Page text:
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Purple Morning Glory Seeds

Ipomea nil

  • HOW TO GROW
  • FAST FACTS
  • REVIEWS

HOW TO GROW

Sowing: In warm climates, seed can be direct sown in spring as soon as the soil reaches a temperature of 70-85 degrees F. For faster germination, nick the seed coat with a sharp knife or soak the seed in warm water overnight. In cooler climates, the seed can be started indoors 6-8 weeks before the last frost of spring; plant the nicked seeds 1/4" deep and keep the soil evenly moist but not soggy until germination, which should take place in 7-10 days with adequate warmth. Transplant seedlings as soon as possible after germination, since they resent root disturbance; the soil temperature should be at least 65 degrees F with no chance of frost.

Growing: These plants do well in well-drained moist soil, but also tolerate fairly dry soil; they prefer full sun. The vines grow very quickly, especially in heat; they will need significant support such as a fence or arbor. Without support, they will simply trail along the ground until they find something to climb. This plant self-sows readily, and attracts bees, butterflies, and hummingbirds. We cannot sell this seed to customers in AZ or MI.

Harvesting: These blossoms do not perform well as cut flowers, and are best enjoyed in the garden.

Seed Saving: After flowering, this plant will produce seed pods that can be harvested as soon as the husk turns black. Remove the seeds from the husks and store them in a cool, dry place.

FAST FACTS

Common Names: Picotee Morning Glory, Ivy Morning Glory, Japanese Morning Glory

Latin Name: Ipomea nil

Species Origin: Introduced US Flower

Type: Garden Flowers

Life Cycle: Annual

USDA Zones: 1, 2, 3, 4, 5, 6, 7, 8, 9, 10, 11, 12

US Regions: California, Mountain, Arid/Desert, Plains/Texas, Midwest, Northern, Northeast, Southeast

Seeds per Ounce: 560

Stratification: No Stratification

Germination Ease: No Stratification

Reviews

Size Price Quantity
XL Mylar Packet (~50 Seeds) $2.50 Sold Out
1 Oz Mylar (28.4g) $4.80 Sold Out
Sold out

DESCRIPTION

IN-STOCK ORDERS SHIP THE NEXT BUSINESS DAY VIA THE US POST OFFICE.

Morning glory flowers open with the morning sun and close when it sets. Though each flower only lasts for one day, their abundance and beauty have made them a garden favorite for centuries. Early Japanese and Chinese cultures especially valued this plant for its aesthetic and medicinal qualities. According to historical research, ancient peoples of Mexico and South America also used the sticky liquid of the morning glory vines as a crucial ingredient in the production of latex.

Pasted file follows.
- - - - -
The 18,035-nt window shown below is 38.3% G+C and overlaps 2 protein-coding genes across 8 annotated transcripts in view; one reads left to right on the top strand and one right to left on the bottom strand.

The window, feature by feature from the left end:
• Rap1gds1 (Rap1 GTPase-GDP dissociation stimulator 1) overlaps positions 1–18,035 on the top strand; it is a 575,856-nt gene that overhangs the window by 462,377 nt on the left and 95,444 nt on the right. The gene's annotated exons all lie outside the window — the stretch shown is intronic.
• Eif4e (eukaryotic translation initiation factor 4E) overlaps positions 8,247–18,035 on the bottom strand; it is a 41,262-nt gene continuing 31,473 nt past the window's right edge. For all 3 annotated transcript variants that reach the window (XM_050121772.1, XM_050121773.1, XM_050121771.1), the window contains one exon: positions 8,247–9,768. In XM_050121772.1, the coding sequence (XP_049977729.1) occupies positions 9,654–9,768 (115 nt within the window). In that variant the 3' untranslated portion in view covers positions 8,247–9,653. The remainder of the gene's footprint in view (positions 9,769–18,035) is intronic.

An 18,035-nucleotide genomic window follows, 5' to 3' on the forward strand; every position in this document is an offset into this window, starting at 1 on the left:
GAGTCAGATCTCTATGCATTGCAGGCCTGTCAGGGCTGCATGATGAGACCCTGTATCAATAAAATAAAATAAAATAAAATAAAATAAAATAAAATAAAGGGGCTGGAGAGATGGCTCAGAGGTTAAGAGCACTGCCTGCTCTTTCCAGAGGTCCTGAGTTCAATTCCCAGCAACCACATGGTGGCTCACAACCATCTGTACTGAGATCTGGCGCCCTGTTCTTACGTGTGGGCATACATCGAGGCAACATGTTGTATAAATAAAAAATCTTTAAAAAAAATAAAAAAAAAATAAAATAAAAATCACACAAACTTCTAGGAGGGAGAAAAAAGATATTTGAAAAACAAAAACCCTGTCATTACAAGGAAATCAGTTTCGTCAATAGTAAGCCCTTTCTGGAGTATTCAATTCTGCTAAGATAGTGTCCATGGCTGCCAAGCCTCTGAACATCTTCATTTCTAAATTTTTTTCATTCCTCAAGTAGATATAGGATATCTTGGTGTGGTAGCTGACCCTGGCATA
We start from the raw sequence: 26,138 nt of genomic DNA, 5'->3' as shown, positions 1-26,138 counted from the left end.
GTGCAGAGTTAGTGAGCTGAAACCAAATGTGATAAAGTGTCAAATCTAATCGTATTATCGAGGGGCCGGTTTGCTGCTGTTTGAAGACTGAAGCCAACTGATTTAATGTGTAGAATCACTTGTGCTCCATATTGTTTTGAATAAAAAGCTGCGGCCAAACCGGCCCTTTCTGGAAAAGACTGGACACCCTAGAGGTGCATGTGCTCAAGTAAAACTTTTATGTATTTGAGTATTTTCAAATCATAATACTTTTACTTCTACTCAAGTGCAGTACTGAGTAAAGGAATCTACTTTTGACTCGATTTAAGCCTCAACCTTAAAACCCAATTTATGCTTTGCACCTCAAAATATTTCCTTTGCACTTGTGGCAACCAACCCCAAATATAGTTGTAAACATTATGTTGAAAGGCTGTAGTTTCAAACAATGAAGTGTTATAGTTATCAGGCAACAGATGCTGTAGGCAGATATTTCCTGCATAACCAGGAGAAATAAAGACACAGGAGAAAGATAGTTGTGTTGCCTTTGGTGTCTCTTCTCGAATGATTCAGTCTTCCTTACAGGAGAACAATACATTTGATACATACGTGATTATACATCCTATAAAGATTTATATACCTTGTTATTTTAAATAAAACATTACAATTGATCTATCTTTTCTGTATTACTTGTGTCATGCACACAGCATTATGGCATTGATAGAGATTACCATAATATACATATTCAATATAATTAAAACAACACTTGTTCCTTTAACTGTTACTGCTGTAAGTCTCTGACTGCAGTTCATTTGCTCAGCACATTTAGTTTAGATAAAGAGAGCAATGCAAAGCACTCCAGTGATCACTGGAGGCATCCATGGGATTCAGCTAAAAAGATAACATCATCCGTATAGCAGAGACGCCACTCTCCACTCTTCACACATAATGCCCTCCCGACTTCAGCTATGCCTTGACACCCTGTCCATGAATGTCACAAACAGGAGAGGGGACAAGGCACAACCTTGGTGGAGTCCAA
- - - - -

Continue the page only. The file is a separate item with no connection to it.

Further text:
HOW TO GROW

Sowing: In warm climates, seed can be direct sown in spring as soon as the soil reaches a temperature of 70-85 degrees F. For faster germination, nick the seed coat with a sharp knife or soak the seed in warm water overnight. In cooler climates, the seed can be started indoors 6-8 weeks before the last frost of spring; plant the nicked seeds 1/4" deep and keep the soil evenly moist but not soggy until germination, which should take place in 7-10 days with adequate warmth. Transplant seedlings as soon as possible after germination, since they resent root disturbance; the soil temperature should be at least 65 degrees F with no chance of frost.

Growing: These plants do well in well-drained moist soil, but also tolerate fairly dry soil; they prefer full sun. The vines grow very quickly, especially in heat; they will need significant support such as a fence or arbor. Without support, they will simply trail along the ground until they find something to climb. This plant self-sows readily, and attracts bees, butterflies, and hummingbirds. We cannot sell this seed to customers in AZ or MI.

Harvesting: These blossoms do not perform well as cut flowers, and are best enjoyed in the garden.

Seed Saving: After flowering, this plant will produce seed pods that can be harvested as soon as the husk turns black. Remove the seeds from the husks and store them in a cool, dry place.

FAST FACTS

Common Names: Picotee Morning Glory, Ivy Morning Glory, Japanese Morning Glory

Latin Name: Ipomea nil

Species Origin: Introduced US Flower

Type: Garden Flowers

Life Cycle: Annual

USDA Zones: 1, 2, 3, 4, 5, 6, 7, 8, 9, 10, 11, 12

US Regions: California, Mountain, Arid/Desert, Plains/Texas, Midwest, Northern, Northeast, Southeast

Seeds per Ounce: 560

Stratification: No Stratification

Germination Ease: No Stratification

Reviews